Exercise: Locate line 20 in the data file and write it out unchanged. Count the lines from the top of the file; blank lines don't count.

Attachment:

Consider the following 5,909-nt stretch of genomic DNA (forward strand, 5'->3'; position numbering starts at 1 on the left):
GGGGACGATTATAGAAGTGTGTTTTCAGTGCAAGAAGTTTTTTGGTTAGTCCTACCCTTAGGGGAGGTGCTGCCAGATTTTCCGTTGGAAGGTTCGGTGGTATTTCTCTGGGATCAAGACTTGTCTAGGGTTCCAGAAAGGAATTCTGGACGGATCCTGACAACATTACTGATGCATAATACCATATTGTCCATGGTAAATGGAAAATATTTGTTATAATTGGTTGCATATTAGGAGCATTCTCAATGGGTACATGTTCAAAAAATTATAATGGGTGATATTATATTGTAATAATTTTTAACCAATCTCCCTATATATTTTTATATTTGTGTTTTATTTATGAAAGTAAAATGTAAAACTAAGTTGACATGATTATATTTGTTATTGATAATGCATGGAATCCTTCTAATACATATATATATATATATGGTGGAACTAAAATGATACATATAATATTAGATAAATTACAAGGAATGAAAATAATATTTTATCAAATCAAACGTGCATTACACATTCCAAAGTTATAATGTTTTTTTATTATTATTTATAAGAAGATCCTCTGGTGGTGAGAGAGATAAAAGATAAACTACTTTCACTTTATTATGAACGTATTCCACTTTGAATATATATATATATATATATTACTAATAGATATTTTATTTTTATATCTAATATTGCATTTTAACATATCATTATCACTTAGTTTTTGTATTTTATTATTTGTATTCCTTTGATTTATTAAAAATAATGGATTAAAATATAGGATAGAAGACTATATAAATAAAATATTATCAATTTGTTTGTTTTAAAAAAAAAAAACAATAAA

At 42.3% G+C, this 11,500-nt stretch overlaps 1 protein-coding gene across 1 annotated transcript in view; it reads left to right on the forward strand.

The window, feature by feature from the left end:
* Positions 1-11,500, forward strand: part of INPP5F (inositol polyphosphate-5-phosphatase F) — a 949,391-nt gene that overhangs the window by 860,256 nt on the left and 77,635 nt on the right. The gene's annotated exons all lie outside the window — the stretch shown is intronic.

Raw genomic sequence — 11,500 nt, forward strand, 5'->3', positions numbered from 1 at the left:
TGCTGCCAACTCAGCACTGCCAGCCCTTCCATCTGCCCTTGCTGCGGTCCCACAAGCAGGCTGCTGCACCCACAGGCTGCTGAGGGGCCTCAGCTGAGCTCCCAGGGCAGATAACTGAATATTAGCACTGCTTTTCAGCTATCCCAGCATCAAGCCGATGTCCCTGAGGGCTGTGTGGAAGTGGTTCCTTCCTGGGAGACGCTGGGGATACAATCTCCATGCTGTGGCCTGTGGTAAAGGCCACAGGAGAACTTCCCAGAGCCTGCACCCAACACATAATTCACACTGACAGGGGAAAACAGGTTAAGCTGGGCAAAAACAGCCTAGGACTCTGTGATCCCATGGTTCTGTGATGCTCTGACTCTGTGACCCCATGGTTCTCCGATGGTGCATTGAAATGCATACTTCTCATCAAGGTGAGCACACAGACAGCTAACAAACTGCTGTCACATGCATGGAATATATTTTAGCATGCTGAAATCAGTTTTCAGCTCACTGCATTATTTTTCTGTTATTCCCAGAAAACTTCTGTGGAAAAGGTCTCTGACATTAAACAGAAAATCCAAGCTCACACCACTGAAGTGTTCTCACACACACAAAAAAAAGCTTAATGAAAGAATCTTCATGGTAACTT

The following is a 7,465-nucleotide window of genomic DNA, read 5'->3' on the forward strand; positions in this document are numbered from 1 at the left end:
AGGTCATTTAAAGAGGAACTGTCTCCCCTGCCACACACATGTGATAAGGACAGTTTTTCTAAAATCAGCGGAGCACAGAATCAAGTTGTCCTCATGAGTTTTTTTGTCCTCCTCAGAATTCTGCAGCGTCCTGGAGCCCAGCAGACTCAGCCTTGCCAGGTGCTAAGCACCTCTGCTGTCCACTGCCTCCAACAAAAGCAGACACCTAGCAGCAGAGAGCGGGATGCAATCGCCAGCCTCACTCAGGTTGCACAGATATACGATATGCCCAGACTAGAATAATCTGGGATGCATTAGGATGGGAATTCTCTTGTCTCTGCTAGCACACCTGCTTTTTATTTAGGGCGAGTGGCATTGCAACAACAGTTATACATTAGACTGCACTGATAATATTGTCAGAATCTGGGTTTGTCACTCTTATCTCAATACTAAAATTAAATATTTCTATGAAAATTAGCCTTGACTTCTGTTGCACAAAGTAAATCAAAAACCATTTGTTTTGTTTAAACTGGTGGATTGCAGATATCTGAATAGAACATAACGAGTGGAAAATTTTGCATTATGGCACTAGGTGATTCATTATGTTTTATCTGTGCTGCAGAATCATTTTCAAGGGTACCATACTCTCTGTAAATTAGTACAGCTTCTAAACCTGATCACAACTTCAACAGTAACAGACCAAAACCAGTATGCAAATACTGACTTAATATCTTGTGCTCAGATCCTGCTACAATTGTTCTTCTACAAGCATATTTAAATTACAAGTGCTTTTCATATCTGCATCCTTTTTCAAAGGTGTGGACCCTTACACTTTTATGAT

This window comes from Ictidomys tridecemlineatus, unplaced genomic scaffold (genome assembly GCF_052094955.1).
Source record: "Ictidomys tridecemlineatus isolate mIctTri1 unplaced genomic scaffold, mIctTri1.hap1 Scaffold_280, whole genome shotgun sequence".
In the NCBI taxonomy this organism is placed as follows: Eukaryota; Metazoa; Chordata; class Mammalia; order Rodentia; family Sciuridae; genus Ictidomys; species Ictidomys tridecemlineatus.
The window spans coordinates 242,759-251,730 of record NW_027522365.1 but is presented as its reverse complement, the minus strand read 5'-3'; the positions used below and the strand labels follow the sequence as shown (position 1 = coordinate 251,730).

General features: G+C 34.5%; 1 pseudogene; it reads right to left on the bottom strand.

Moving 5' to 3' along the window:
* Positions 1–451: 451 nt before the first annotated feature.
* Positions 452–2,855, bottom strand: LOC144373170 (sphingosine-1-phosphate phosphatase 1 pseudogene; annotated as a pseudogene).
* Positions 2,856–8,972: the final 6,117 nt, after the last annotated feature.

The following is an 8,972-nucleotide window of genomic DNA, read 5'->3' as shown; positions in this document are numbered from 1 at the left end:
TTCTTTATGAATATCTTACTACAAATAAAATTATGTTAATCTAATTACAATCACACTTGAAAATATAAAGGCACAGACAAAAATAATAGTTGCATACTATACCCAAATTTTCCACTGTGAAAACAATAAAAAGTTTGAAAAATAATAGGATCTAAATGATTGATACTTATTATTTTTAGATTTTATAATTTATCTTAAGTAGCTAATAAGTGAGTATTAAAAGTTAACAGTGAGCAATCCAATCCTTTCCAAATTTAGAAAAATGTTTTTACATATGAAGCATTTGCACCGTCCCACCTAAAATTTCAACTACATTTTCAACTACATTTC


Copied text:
TTCTTTATGAATATCTTACTACAAATAAAATTATGTTAATCTAATTACAATCACACTTGAAAATATAAAGGCACAGACAAAAATAATAGTTGCATACTATACCCAAATTTTCCACTGTGAAAACAATAAAAAGTTTGAAAAATAATAGGATCTAAATGATTGATACTTATTATTTTTAGATTTTATAATTTATCTTAAGTAGCTAATAAGTGAGTATTAAAAGTTAACAGTGAGCAATCCAATCCTTTCCAAATTTAGAAAAATGTTTTTACATATGAAGCATTTGCACCGTCCCACCTAAAATTTCAACTACATTTTCAACTACATTTC